MPVs are among the most practical cars on the market and are designed with families in mind. MPV stands for ‘multi purpose vehicle’ and they are popular for their family friendly features. If you are new to the MPV market and buying your first MPV, this guide contains practical MPV buying tips that will come in useful when you’re browsing the brochures and cruising the showrooms.
1) Number of seats
Some compact MPVs are sold with just five seats, but larger ones may have seven. Seven seaters usually work by having five seats permanently in place with two fold away seats in the very back. For very large families, an eight seater might be the only MPV that will do, and there are some of these on the market, though they tend to be derived from vans so you lose some of the car-like driving character of a smaller MPV. Some MPVs squeeze in seven seats within a reasonable small footprint but the extra seats may only be suitable for children. There are larger seven seaters on the market that will be more suitable for carrying adults regularly.
The larger the MPV, the more cumbersome it’s going to be to drive in tight situations like through town and around car parks, which if you’re a parent you’re likely going to spend a lot of time doing, so think hard about much space and how many seats you really need. On larger MPVs, it’s worth checking the spec to see if equipment like parking sensors, reversing cameras and even autonomous parking systems are included, and if not it makes a lot of sense to add these as options if the budget allows.
Check the seats for flexibility. Some MPVs feature seats in row 2 that can slide forward or back, and also recline. See how easy it is to fold the seats down and if they will fold down flat. Some MPVs even have a front passenger seat that can fold completely flat!
Check how easy it is to get in and out of the MPV. MPVs naturally sit a bit higher than a standard hatchback but some may have additional features to make getting in and out easier. For example, there are a few MPVs on the market with sliding doors and though they don’t look very dynamic or sexy on a car, they are extremely practical for getting children and car seats in and out, especially in car parks where space is limited. If there are three rows of seats, check how easy is it to get into row 3.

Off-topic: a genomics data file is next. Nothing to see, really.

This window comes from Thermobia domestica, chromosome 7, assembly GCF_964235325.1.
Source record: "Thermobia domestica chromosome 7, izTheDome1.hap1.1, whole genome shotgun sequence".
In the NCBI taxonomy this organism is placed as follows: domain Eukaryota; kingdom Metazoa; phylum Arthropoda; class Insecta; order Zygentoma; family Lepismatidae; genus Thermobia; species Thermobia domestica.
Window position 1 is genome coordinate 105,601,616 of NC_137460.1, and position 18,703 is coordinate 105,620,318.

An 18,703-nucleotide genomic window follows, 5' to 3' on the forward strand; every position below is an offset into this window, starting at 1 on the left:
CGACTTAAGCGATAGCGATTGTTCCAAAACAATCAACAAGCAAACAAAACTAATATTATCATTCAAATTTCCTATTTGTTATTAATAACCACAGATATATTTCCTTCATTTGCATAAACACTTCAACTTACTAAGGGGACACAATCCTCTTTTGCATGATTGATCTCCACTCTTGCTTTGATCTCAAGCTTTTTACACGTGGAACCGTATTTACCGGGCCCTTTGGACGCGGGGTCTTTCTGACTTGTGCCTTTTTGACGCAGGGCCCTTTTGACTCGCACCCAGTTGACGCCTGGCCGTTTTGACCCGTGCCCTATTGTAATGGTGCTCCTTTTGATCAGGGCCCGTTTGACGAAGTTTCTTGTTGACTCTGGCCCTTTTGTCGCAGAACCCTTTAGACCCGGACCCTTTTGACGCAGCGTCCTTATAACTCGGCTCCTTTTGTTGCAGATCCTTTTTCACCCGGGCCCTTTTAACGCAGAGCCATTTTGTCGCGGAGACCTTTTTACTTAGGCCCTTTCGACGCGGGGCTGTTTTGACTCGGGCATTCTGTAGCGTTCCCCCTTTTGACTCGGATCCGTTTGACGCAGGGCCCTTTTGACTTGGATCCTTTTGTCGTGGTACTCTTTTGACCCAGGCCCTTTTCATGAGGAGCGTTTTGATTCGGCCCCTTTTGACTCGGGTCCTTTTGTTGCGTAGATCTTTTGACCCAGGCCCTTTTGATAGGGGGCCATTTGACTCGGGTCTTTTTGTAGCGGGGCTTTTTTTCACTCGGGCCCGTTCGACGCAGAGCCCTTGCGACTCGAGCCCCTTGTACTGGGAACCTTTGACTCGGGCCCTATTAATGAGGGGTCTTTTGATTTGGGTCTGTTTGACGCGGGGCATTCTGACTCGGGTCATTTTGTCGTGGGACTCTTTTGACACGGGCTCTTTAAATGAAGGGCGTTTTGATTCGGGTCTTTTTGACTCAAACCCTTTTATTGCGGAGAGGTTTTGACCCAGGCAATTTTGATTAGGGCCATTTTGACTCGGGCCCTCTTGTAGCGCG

MPVs generally have lots of cubby holes but check to see if they are all in logical places and if they are genuinely useful.
6) Convenience features
Some MPVs will have pull down picnic tables on the back of the front seats but these may be optional on some or limited to higher trims. The children might appreciate 12-volt power sockets and USB sockets to plug in their devices – some MPVs will have these, some won’t. It’s important that the driver is happy too so if you do a lot of driving think about features like cruise control and even an automatic gearbox that will make sitting in traffic on the school run less draining. Other features worth considering: pull down blinds on the rear windows, electric windows, a panoramic sunroof, power tailgate, and climate control (some cars will have separate controls for rear passengers).
6) Child seats and Isofix fixtures
Some MPVs will have three individual seats in the middle row. The number of Isofix child seat fixtures can vary from car to car. Bring the children and child seats to the dealer and see if everyone will fit comfortably before you buy!
7) Boot space
This is so important in a family car so check out the boot for yourself and bring the buggies and other paraphernalia you regularly carry to see if the shape and size will work for you. Some of the more compact seven seaters will be severely compromised on boot space when the two extra seats are in place, but in a five seat configuration they will have huge boots that can be easily stacked to the roof. Some larger seven seaters will be less impacted in this regard and may be more suitable if your regularly carry seven people.
Check that the car has a full complement of airbags and check the Euro NCAP safety rating. Other safety equipment like driver fatigue alert, city emergency brake, lane departure warning, blind spot monitor and forward collision alert may be standard or optional on some models.
9) Engine power and driving fun
Bring the car for a test drive and see how it performs on the road. Is there adequate power? Consider how the car might perform with a full family onboard and their luggage. And yes you can have fun driving an MPV. Some are better than others so take a proper test drive and see does the car adapt well to your driving style.
Check the running costs for the vehicle, specifically the miles per gallon and annual motor tax.
Browse some MPV reviews here.